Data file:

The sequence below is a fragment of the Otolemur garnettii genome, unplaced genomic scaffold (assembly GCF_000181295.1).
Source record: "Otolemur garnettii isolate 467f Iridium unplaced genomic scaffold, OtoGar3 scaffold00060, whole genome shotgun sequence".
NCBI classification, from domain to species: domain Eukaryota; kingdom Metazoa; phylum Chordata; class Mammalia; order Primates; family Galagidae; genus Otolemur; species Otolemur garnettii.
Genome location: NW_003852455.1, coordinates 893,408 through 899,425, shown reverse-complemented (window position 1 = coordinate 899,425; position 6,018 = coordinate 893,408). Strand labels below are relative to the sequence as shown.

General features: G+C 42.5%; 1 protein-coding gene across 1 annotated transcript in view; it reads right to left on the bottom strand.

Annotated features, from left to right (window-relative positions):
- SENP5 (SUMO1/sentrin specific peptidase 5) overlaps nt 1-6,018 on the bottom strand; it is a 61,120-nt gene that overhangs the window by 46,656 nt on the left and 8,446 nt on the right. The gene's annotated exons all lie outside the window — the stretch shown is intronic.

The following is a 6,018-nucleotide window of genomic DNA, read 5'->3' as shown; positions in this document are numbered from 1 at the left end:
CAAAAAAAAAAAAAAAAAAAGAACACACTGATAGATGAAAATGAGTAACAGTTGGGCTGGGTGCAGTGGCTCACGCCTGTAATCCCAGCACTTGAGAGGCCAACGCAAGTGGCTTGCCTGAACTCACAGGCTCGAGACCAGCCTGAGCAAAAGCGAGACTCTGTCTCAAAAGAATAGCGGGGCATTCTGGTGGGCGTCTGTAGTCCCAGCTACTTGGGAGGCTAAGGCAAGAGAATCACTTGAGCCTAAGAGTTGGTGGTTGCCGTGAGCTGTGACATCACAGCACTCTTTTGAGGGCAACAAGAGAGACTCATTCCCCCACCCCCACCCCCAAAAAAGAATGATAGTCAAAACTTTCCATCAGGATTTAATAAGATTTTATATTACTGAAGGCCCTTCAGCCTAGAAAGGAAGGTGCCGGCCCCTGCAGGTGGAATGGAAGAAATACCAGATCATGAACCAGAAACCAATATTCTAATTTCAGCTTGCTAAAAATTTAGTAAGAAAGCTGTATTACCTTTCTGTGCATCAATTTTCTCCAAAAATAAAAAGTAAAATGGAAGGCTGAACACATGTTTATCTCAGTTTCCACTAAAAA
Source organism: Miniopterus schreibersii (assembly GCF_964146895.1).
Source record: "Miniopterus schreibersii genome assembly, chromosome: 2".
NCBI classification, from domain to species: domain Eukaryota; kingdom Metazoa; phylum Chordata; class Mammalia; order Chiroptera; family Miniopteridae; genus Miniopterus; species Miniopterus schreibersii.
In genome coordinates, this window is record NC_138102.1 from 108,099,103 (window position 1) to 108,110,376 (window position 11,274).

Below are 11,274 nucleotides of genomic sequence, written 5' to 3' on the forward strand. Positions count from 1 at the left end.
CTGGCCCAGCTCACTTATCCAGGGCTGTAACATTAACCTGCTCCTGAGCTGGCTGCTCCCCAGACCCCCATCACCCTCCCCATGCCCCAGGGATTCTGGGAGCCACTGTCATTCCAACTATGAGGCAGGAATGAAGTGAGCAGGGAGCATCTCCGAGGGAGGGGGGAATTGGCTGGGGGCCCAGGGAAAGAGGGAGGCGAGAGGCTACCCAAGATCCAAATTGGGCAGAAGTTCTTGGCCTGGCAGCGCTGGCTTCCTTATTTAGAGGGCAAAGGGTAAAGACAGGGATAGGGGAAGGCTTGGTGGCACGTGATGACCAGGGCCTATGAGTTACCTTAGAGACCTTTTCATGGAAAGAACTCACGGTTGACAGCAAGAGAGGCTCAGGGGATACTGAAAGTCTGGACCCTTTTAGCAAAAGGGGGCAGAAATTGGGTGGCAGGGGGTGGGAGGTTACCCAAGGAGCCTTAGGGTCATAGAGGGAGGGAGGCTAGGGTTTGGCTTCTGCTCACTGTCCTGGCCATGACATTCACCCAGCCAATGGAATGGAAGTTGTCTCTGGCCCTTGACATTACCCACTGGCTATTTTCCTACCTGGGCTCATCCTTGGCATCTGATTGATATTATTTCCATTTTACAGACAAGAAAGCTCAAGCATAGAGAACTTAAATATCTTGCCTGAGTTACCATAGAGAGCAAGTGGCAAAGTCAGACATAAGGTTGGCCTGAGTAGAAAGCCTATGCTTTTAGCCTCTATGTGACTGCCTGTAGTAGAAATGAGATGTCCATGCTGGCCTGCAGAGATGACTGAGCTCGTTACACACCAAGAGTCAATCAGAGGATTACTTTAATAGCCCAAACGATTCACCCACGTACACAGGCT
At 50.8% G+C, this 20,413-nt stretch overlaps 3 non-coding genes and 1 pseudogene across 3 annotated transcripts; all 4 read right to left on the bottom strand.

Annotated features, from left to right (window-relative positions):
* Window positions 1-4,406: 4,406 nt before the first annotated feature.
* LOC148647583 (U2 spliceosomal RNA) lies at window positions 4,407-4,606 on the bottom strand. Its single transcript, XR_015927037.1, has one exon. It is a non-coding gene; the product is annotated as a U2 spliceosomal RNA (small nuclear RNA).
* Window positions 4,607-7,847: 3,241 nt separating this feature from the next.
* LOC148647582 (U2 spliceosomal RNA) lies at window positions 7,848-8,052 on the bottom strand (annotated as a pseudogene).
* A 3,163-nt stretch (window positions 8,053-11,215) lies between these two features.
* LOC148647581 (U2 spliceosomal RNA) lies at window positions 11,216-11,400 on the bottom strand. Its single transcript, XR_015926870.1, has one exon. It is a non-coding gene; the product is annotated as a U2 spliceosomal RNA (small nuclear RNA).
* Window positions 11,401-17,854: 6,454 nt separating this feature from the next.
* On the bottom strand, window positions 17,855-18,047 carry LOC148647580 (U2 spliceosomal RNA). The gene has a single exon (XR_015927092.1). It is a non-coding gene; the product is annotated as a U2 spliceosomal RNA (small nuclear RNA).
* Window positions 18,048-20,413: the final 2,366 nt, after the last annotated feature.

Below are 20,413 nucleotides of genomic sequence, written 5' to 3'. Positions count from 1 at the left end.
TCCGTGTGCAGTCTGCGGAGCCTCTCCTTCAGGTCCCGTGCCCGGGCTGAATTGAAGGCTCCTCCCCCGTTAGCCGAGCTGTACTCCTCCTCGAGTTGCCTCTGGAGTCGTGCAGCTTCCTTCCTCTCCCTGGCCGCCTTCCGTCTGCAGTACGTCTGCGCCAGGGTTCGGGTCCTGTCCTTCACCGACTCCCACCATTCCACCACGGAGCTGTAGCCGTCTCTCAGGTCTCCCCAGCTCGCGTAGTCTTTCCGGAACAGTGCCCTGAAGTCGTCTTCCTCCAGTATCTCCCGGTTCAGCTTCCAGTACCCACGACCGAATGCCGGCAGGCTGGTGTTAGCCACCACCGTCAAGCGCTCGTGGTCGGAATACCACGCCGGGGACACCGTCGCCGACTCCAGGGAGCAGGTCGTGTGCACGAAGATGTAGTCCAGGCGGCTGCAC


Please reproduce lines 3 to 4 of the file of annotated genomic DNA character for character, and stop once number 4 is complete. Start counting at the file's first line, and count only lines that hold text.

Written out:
NCBI classification, from domain to species: domain Eukaryota; kingdom Metazoa; phylum Chordata; class Mammalia; order Primates; family Galagidae; genus Otolemur; species Otolemur garnettii.
Genome location: NW_003852455.1, coordinates 893,408 through 899,425, shown reverse-complemented (window position 1 = coordinate 899,425; position 6,018 = coordinate 893,408). Strand labels below are relative to the sequence as shown.